How to Permanently Install Ubuntu on Any External Drive Using VirtualBox

A portable disk with a full featured self-contained installation of Ubuntu can be useful in scenarios where you don’t have access to OS of your choice. It can be used for teaching purposes, showing off some project, doing a presentation and so on. This article will explain how to permanently install Ubuntu on an external USB drive using VirtualBox.

A few things to note about this method:

  • Unlike live ISO image, this disk will have full persistent storage so you don’t have to worry about losing stored files and data on next reboot
  • Ubuntu’s performance on external drive will depend on read and write speeds of the disk, choose a USB 3.x drive if possible
  • The external drive will be erased completely during the installation, so make sure that it doesn’t have any important files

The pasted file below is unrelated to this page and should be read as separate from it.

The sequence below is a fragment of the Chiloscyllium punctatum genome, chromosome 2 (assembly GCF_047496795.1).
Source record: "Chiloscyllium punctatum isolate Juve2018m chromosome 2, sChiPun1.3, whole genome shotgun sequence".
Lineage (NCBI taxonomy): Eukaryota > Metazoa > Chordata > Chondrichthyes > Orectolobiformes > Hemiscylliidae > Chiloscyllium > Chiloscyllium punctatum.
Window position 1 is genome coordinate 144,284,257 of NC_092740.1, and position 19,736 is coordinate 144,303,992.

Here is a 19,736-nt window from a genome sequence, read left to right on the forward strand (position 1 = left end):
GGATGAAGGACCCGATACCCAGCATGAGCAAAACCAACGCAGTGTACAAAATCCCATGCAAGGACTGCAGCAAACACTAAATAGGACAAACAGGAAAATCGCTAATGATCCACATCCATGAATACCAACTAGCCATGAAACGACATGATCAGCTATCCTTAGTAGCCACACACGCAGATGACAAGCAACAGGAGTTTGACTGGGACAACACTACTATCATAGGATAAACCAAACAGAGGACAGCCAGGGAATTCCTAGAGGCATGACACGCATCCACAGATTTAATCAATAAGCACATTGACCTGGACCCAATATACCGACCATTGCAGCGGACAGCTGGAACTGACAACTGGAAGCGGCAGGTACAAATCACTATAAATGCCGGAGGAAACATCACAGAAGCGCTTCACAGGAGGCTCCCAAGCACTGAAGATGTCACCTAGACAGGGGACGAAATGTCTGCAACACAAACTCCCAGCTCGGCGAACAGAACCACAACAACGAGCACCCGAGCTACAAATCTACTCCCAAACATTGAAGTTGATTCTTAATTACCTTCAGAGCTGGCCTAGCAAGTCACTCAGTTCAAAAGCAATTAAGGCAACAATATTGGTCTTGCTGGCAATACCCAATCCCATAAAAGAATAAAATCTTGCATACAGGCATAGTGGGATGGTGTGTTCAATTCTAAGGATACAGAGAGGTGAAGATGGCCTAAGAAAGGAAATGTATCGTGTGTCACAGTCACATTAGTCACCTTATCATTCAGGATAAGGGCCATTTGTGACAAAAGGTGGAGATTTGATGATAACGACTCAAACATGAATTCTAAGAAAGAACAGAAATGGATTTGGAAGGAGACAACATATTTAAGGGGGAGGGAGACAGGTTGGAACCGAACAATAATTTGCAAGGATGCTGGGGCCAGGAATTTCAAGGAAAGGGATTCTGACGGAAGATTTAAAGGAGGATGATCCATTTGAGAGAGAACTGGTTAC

To install VirtualBox on Ubuntu, run the commands below one by one:

$ sudo apt install virtualbox virtualbox-guest-additions-iso virtualbox-ext-pack
$ sudo usermod -a -G vboxusers $USER
$ sudo modprobe vboxdrv

Reboot the system to complete the installation.

Connect external USB drive where you want to install Ubuntu and then run the command below:

$ VBoxManage list usbhost

You should see your external drive listed in the terminal output:

I prepared SanDisk Cruzer Force external USB drive for installing Ubuntu and it is listed correctly by the VBoxManage command.

Note that these steps are absolutely necessary to complete for this tutorial to work. If external USB drive is not listed in the terminal output shown above, you won’t be able to install Ubuntu on it. This guide has been tested with Ubuntu 19.10 and it may or may not work on older versions.